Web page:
This morning I’m thinking about timelines, the distance we’ve traveled since I graduated from high school in 1982. I think that was the last time we saw a lunar eclipse while at perigee (aka a super moon – thanks for teaching me that Greg!). And I’m even more sure that, just I was entering college, there was still an easy distinction to make between the world’s experts and non-experts:

Experts spoke and non-experts listened.

Over the last few decades we have all witnessed the political and technological shifts that make it possible for many more people to have their say. For the most part, I am a big fan of more people finding their voices and being able to express themselves and their truths.

But I have been surprised by the way this access has altered public and professional discourse. Instead of more information, it seems we have more misinformation, and much less rigorous thinking.

That plays out on a regular basis in my professional life. I’ve worked with a number of project teams in which team members felt comfortable calling themselves “engineers” and “work systems experts” even though their credentials had nothing to do with, well, engineering or work systems.

In reality, they confused their qualifications with their experiences: many had worked in jobs where they observed what they considered inefficiencies. They had ideas about whom or what was to blame. And they had strongly held opinions about what others should be doing differently.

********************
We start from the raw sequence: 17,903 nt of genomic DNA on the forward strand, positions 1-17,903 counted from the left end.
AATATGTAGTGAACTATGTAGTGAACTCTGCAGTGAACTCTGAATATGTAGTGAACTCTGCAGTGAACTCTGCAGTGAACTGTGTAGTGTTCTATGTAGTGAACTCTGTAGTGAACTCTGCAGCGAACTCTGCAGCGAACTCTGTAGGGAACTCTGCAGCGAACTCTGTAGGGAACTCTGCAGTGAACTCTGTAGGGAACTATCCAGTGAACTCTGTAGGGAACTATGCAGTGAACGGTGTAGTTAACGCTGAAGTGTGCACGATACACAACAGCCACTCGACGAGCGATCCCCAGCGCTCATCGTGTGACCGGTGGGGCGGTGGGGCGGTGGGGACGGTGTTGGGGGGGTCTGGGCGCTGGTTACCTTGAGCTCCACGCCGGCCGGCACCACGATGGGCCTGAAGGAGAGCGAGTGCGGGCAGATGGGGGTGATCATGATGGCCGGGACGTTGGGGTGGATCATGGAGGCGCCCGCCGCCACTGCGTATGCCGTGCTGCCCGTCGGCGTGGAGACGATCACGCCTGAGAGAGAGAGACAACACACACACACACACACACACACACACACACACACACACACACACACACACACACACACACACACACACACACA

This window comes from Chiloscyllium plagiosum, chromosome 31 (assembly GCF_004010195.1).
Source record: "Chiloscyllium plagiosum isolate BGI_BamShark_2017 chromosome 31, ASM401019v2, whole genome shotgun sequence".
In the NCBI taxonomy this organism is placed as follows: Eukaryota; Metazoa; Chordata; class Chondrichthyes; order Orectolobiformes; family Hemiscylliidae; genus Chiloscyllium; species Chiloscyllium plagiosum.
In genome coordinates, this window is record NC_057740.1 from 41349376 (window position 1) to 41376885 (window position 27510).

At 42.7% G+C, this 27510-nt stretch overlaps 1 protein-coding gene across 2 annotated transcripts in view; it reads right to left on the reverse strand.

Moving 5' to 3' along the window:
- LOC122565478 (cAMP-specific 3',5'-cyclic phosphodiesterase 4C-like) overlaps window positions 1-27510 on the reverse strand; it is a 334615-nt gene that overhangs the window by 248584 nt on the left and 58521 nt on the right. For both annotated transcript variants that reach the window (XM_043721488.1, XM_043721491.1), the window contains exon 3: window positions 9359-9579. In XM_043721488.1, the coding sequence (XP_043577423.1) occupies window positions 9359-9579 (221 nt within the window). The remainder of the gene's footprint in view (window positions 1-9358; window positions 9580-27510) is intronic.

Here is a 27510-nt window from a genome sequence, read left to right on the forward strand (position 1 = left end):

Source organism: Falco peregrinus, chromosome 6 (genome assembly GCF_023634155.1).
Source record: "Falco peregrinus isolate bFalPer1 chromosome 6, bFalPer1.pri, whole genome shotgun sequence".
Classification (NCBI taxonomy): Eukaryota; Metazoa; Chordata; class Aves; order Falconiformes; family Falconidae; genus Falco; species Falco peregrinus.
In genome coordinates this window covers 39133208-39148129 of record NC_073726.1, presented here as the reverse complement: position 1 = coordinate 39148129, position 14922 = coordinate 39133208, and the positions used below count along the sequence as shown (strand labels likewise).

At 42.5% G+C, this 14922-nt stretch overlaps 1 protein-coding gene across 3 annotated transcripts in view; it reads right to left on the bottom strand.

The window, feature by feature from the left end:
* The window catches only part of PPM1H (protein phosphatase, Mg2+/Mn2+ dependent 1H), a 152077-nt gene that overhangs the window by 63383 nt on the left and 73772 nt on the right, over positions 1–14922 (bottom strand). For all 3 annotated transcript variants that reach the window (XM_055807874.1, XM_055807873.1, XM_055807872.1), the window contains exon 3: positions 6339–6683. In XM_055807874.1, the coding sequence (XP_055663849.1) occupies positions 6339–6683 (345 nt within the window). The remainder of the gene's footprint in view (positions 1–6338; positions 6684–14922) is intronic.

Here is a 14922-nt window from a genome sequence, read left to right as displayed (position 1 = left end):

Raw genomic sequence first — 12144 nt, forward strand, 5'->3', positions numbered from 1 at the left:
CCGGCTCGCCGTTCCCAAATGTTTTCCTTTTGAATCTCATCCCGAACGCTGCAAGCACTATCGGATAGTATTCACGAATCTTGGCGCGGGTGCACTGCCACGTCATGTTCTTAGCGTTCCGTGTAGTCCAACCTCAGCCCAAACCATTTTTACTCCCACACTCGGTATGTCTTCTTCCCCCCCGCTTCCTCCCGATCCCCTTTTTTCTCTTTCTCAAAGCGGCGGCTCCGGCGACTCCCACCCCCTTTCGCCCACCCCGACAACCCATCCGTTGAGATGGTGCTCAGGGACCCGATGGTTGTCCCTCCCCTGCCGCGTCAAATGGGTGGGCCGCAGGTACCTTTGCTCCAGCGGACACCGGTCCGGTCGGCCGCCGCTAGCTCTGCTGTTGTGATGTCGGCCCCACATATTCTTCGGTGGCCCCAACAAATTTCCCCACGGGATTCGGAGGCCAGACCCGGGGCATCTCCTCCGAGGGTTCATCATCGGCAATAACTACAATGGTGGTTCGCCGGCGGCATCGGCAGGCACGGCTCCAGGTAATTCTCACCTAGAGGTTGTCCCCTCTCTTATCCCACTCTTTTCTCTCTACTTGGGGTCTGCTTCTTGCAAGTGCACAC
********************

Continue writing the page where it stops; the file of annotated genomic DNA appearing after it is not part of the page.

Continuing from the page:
Often these folks say that they can just feel the right approach – which is, of course, the right or natural approach for them. It is their truth, with a little “t.” Whether or not these approaches are in the best interests of a larger population, or even the rest of their working group, however, is another matter.

I’ve learned over the years that there is little point in arguing with people who claim expertise they don’t have.

If someone feels they can be an engineer with no education, or with just a few hours of exposure to basic concepts, then I think they should have at it! Do engineering. See what you create. Live the consequences. Then, if things don’t go as you hope, go find and hire an actual engineer.

This topic takes me back to what I learned about multiple truths while writing my dissertation in UW-Madison’s Department of Industrial and Systems Engineering in the early ‘90s. To be sure, there was no talk about “worldviews” in my department – I learned about it from colleagues outside of the College of Engineering. Specifically, I remember talking with Professor of Higher Education Clif Conrad, a faculty member in the School of Education, who had written a lot about postmodernism. I asked him about relativism and how to make use of it in my work with organizations. He said: